MERRIMACK — As town officials call on Saint-Gobain Performance Plastics to temporarily suspend operations at the local plant, a peaceful protest is being planned to pressure the company about contamination.
Last week, it was disclosed that a test sample from the facility in March found 69,500 parts per trillion of perfluorooctanoic acid (PFOA) at a groundwater monitoring well, which is up from prior testing in November that calculated 3,300 ppt at the same well — an increase of more than 2,000%. The state standard is 12 ppt.
“Our town is finally standing up to Saint-Gobain and saying that our town’s health is very important, and we are not going to let them jeopardize it,” said State Rep. Wendy Thomas, organizer of the upcoming protest.
The protest will take place from 1 to 3 p.m. on Oct. 20 along Daniel Webster Highway, starting in the vicinity of the plant at 701 Daniel Webster Highway.
“I am really encouraged that the town is finally uniting their voices to say ‘comply or stop,’” said Thomas.
Participants will be permitted to stand on the side of the road as long as they do not obstruct traffic or driveways, or stand on private property, Thomas said.
The protest is cosponsored by the Merrimack Citizens for Clean Water.
In a statement, Saint-Gobain said information presented to the town council last week “is not a fair representation of the sampling events at the Merrimack plant, which employs nearly 200 hard working citizens who make a variety of coated fabric products ranging from body armor for the U.S. military to the roofs of iconic American landmarks.”
Lia LoBello, senior communications manager with Saint-Gobain, said the data was cherry-picked from the highest concentration of results and ignores the majority of data collected.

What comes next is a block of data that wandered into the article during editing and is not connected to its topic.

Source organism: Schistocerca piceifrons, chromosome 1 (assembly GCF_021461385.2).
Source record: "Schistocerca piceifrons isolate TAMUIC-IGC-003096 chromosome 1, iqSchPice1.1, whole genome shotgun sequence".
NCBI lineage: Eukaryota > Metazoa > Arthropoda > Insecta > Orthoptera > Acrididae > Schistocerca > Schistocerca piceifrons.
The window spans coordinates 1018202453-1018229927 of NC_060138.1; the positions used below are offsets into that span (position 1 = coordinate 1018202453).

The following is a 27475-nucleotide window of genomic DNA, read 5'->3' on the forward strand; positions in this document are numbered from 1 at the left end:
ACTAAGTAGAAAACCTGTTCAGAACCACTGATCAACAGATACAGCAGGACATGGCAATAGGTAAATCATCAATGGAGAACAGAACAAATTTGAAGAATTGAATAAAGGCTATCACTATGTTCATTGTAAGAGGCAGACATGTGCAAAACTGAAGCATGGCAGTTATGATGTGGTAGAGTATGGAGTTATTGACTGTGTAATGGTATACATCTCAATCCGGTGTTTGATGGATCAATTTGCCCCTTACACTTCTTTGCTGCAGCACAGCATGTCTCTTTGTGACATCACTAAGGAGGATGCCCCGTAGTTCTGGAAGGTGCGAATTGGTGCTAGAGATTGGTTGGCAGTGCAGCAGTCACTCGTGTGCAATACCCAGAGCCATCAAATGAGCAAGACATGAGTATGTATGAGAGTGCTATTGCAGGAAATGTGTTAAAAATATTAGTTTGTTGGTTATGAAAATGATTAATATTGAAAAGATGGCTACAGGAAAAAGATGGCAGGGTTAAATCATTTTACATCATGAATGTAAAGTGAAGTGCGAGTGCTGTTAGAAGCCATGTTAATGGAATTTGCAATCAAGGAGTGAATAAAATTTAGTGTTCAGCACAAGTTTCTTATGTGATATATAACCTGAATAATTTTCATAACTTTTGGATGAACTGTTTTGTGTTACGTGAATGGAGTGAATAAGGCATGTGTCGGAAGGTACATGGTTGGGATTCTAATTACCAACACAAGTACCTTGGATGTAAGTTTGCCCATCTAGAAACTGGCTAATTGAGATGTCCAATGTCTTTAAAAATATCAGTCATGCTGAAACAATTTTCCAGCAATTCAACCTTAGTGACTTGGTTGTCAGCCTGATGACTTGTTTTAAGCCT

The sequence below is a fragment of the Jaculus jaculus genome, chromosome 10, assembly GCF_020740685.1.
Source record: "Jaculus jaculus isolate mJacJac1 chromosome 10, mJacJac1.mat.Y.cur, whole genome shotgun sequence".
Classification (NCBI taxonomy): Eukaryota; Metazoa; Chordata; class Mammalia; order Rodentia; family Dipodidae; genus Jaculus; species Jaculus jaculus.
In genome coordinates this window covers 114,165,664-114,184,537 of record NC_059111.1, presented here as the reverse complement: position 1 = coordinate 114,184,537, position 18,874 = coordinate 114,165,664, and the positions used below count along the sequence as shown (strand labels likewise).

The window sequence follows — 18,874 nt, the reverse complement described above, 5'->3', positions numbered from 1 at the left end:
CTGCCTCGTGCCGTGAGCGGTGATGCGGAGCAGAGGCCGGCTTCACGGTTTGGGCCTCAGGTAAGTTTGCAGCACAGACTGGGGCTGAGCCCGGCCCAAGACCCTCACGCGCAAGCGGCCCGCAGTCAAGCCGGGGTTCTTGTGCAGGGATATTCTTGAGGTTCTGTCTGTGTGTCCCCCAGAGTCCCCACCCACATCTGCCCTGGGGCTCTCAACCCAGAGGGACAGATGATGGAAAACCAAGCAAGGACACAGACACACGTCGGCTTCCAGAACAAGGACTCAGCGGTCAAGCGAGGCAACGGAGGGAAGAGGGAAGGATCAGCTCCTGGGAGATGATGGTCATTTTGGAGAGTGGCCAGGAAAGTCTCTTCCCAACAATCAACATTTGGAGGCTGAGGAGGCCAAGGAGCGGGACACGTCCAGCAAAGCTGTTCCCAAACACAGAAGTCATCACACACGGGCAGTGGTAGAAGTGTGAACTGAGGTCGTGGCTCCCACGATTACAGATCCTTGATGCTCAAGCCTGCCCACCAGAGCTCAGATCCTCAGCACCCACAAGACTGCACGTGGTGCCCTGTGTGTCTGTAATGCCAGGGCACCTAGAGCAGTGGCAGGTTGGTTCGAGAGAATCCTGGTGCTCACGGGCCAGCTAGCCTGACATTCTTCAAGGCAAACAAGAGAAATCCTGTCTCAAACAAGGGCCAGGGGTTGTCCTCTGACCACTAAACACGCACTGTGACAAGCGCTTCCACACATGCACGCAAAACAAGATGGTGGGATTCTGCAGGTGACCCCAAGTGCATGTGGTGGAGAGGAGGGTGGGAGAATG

“When the full data set is reviewed, it is clear that the PFAS detected on the building’s roof are not leading to increased (per- and poly-fluoroalkyl substances) concentrations in the Merrimack River,” LoBello said in a statement. “The current air emissions from the plant do not exceed regulations and the plant is currently awaiting permit approval to install a regenerative thermal oxidizer ... these emissions controls will reduce or eliminate PFAS from the roof drains.”
On Monday, letters were distributed to Saint-Gobain and to the New Hampshire Department of Environmental Services by the town council, asking that the company suspend operations until it is in compliance.
The council wrote to Tom Kinisky, president and CEO of Saint-Gobain: “At the onset of this issue, the council was buoyed by your willingness to self-disclose the problem, as well as your initial voluntary remediation measures ... Three years later, the data reveals that the contaminating compounds are still being used and that test results are getting worse.”